Self-Image, -Presentation, and -Preservation: Battered Women's Internalized Help-Seeking

Angela M. Moe, Western Michigan University

Throughout the course of abusive relationships, many women rationalize, justify, and otherwise make sense of the violence perpetrated against them in various ways. This paper examines the specific mechanisms in which nineteen residents of a domestic violence shelter relied upon internalized means of surviving and resisting partner battering. The findings, based on qualitative, semi-structured life-history interviews, detail the women's efforts at psychologically surviving the abuse, including internalizing guilt and anger through self-destructive behaviors, altering physical appearance or legal identity, and writing poetry or journaling. The women's efforts are couched within a social, historical, and political context in which complacency toward violence against women can be observed on many levels. Indeed, the women utilized internal/individual-based mechanisms of help-seeking in lieu of, in combination with, or after being deserted by outward mechanisms of help-seeking, including calling the police, obtaining court protection, filing for divorce, pursuing faith-based support, telling friends and family, and relying on social services.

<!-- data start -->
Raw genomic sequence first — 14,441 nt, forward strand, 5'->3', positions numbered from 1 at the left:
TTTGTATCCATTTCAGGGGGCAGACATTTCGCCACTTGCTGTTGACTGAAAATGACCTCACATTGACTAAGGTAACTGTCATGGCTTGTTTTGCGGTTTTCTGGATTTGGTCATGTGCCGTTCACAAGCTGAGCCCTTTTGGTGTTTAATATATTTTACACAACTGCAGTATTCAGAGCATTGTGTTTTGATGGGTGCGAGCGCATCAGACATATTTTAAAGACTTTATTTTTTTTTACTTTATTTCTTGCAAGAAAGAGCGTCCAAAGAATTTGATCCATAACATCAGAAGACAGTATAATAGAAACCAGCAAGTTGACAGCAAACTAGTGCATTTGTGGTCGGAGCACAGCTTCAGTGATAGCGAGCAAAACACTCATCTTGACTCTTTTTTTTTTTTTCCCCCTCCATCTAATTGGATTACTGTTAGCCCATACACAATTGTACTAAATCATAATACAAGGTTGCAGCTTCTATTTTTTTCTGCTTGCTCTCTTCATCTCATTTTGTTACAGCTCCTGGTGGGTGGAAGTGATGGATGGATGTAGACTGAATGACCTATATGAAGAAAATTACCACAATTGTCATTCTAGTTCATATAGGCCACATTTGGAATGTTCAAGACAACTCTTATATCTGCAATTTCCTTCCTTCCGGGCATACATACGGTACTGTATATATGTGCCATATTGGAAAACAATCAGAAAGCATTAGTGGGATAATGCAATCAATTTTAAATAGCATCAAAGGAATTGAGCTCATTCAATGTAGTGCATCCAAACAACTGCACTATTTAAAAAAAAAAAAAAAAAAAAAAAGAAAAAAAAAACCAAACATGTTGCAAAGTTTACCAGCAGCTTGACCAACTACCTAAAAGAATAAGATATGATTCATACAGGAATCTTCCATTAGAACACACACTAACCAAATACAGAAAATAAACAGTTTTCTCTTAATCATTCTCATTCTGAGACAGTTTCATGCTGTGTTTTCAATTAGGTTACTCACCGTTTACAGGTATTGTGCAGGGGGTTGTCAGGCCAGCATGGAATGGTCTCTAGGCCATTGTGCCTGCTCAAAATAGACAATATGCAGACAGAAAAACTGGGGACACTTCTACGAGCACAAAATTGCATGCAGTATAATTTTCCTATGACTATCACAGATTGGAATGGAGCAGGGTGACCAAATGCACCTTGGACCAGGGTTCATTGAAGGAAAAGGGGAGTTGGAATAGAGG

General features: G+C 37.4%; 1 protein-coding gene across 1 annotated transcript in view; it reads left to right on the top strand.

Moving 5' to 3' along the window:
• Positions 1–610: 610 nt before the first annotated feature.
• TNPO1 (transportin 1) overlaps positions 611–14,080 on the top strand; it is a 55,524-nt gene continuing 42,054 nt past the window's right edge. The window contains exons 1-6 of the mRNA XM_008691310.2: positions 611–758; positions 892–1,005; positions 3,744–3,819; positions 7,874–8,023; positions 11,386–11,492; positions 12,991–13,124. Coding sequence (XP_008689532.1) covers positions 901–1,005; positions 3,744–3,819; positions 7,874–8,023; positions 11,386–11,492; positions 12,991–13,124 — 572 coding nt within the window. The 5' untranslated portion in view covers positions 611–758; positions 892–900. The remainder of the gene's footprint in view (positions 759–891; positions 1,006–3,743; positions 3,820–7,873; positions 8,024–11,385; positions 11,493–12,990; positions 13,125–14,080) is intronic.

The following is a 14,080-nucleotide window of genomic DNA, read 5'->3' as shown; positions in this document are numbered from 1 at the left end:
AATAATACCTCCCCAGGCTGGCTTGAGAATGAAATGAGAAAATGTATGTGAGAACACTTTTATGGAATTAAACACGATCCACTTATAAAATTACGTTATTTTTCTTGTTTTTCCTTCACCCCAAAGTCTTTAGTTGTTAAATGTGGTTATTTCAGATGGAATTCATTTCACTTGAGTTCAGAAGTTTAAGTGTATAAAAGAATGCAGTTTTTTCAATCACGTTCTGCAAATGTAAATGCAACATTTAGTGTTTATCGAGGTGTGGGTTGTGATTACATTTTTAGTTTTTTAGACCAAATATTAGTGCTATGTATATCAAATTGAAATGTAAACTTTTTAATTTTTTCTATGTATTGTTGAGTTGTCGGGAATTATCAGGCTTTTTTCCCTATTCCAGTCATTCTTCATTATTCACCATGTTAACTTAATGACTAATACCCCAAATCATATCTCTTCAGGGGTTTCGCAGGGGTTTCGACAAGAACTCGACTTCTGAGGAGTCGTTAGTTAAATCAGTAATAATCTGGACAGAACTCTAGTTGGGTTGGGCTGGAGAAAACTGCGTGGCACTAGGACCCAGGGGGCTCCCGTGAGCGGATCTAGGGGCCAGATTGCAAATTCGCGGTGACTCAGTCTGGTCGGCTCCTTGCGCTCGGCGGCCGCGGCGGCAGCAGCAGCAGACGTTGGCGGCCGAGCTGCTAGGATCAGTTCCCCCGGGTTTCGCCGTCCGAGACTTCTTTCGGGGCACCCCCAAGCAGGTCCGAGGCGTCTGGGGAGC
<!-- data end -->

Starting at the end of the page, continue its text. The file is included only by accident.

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Updated 05/20/2006